At 5:30 a.m. every morning, Zsuzsa Schuster wakes up her six-year-old son for school. She lives in Jackson Heights, but due to overcrowding, has her son enrolled at a school in Long Island City, Queens.Schuster, 34, then drives to work on 23rd Street and Madison in Lower Manhattan.
Her son, who suffers from asthma, would normally take a bus near their home, but because of the recent strike by New York City bus drivers, she has to wake him up earlier in order to get him to school and then to work on time.
“I still get to work an hour late,” she said.
Since the bus strike began Jan. 16, more than 160,000 students have had to find alternative ways to class since drivers walked out on the job in an ongoing dispute between the city and main drivers’ union, Local 1181 of the Amalgamated Transit Union. While none have been more affected by the bus strike than special-needs students, who often have to travel the farthest to get the services they need, the strike has placed an unprecedented burden on parents of the remaining two-thirds of children that rely on the bus service to get to and from school.
Schuster often has to pull her son out of school and put him in daycare when she has all-day business meetings with upper management.
“How am I supposed to tell my boss that I’m not going to a meeting because of a bus strike?” she said. “They are already giving me the allowance to come in late every day.”
The city has offered to reimburse parents up to $200 a day for car services, but many are unable to front the money, said Isaac Carmignani, Co-President of the Community Education Council in District 30.
“It doesn’t reimburse you for the loss of employment time,” he said.
Carmignani, who has a daughter in high school, says she has to take public transportation as a result of the bus strike.
And for parents who can’t front the money for cabs or car services, many remain skeptical about having their children ride the metro or city bus to get to school.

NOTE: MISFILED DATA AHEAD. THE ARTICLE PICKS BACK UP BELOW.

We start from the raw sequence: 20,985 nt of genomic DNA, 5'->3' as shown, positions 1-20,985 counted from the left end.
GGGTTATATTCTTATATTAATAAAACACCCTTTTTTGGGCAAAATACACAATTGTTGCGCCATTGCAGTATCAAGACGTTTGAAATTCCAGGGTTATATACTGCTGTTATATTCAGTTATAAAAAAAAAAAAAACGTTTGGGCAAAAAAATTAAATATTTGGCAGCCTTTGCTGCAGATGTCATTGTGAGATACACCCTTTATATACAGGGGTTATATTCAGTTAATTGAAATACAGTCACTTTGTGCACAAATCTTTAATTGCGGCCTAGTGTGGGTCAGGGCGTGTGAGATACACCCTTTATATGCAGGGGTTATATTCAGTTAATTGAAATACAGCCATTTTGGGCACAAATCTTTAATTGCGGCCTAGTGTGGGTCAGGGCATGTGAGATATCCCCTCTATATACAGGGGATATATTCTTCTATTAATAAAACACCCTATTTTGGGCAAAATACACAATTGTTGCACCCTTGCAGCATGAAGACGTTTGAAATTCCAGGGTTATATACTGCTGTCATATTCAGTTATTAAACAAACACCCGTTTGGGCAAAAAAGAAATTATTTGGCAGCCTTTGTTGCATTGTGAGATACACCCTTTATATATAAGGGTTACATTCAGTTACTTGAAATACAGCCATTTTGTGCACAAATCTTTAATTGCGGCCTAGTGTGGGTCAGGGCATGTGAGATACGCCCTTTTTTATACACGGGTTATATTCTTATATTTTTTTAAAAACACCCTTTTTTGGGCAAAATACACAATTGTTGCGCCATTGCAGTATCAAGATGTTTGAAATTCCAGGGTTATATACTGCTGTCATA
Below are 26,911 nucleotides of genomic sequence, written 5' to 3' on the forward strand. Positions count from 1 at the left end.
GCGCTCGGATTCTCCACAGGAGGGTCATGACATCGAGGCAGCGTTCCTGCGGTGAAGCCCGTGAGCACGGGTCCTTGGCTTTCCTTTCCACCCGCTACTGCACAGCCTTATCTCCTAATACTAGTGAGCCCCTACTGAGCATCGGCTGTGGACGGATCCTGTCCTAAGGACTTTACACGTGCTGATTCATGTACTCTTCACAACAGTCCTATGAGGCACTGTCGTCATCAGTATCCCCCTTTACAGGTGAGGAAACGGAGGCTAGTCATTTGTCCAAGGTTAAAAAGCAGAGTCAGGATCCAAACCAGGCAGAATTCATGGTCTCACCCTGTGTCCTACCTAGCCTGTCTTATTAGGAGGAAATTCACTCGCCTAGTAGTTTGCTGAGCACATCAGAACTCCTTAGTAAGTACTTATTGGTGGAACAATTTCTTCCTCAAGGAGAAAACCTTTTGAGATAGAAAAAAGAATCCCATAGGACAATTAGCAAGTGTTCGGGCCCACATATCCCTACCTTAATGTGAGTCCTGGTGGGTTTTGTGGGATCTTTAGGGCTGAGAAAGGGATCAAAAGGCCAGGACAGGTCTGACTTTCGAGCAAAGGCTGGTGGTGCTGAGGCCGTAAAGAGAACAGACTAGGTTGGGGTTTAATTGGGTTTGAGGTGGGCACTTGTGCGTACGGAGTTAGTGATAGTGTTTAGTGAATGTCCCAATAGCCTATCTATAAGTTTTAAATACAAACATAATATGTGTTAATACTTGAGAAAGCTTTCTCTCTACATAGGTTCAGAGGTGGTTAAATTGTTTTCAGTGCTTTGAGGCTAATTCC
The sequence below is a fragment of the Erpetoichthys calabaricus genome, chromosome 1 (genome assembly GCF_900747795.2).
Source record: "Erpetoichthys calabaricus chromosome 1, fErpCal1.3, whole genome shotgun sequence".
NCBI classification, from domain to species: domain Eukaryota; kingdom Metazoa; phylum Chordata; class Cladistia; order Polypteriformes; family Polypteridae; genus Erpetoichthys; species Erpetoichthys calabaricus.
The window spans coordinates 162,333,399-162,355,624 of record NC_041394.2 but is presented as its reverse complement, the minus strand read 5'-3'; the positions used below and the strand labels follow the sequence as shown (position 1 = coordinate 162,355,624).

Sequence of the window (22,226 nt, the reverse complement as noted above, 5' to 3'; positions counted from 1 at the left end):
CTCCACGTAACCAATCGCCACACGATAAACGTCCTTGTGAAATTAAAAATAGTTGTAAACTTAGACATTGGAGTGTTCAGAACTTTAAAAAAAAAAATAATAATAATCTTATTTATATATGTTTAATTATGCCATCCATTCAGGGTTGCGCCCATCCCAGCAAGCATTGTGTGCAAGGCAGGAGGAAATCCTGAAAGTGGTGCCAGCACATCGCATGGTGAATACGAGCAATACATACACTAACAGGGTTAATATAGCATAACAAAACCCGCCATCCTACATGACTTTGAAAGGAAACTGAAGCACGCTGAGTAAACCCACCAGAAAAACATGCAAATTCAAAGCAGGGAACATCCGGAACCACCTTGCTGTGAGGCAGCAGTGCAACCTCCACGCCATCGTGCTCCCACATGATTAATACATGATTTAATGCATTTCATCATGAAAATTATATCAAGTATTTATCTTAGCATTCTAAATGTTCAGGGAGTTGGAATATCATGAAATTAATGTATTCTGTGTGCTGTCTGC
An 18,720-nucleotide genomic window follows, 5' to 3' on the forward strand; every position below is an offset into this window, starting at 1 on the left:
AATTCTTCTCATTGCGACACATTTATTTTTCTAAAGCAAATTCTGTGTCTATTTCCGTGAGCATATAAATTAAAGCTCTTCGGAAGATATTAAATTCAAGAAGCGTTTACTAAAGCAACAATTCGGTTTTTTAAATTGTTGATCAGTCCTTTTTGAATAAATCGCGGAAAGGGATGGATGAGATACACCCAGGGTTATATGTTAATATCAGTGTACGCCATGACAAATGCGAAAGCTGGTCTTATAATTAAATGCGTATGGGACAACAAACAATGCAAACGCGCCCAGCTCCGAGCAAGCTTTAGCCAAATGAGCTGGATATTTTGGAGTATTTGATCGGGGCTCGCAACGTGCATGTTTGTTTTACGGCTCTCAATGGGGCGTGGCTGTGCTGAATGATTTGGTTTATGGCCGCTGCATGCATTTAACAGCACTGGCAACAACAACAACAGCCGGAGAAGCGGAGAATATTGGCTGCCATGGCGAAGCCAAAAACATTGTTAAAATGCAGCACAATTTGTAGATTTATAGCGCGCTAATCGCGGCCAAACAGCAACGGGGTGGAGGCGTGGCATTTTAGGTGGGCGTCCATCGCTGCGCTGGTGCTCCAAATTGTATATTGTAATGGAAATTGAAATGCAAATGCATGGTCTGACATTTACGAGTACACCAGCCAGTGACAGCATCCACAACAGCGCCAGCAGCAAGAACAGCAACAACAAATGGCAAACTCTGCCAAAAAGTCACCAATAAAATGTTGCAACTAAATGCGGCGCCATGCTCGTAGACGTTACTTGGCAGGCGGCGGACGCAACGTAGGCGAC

“You’re afraid. You’re afraid for your child taking a city bus,” he added.
At the core of the labor dispute is economically and financially driven. In an effort to reduce costs, mayor Michael Bloomberg is attempting to take bids for new contracts on the 1,100 special education routes in the city, without providing job security or protection to current driver union members. In essence, the drivers could be laid off if their company does not win the contract bid. These seniority-based job guarantees are where the two sides remain far apart.
Yet the Bloomberg administration continues to refuse to take part in negotiations to end the strike, arguing that negotiations should occur between the unions and bus companies.
“Postponing the bids would guarantee that the same billion-dollar contracts we have now stay in place next year,” Lauren Passalacqua, a spokeswoman for Bloomberg, said in a statement. “The union is irresponsibly holding our students and city hostage over issues that can only be resolved by negotiating directly with the bus companies.”
More than two weeks into the walkout, many parents are worried that there is no resolution in site.
“That’s what’s so shocking,” Carmignani said. “It’s as if this is now business-as-usual.”
Public Advocate Bill de Blasio criticized the mayor’s response to the dispute, and believed it is the mayor’s responsibility to deal with labor relations’ issues and bring the parties together.
“For parents in this city, after 15 days, the sense of disbelief has grown,” he said.
De Blasio, along with parents and other advocates, implored the Bloomberg administration to come back to the negotiating table and end the labor dispute at a press conference this afternoon in front of City Hall.
“There’s no reform that you justify by ending bus service for kids in this manner,” he said at the press conference.
For Schuster, the arduous process of getting her son to school every day will only continue until the bus strike is over and drivers get back behind the wheel.
“I don’t have a choice,” she said impotently.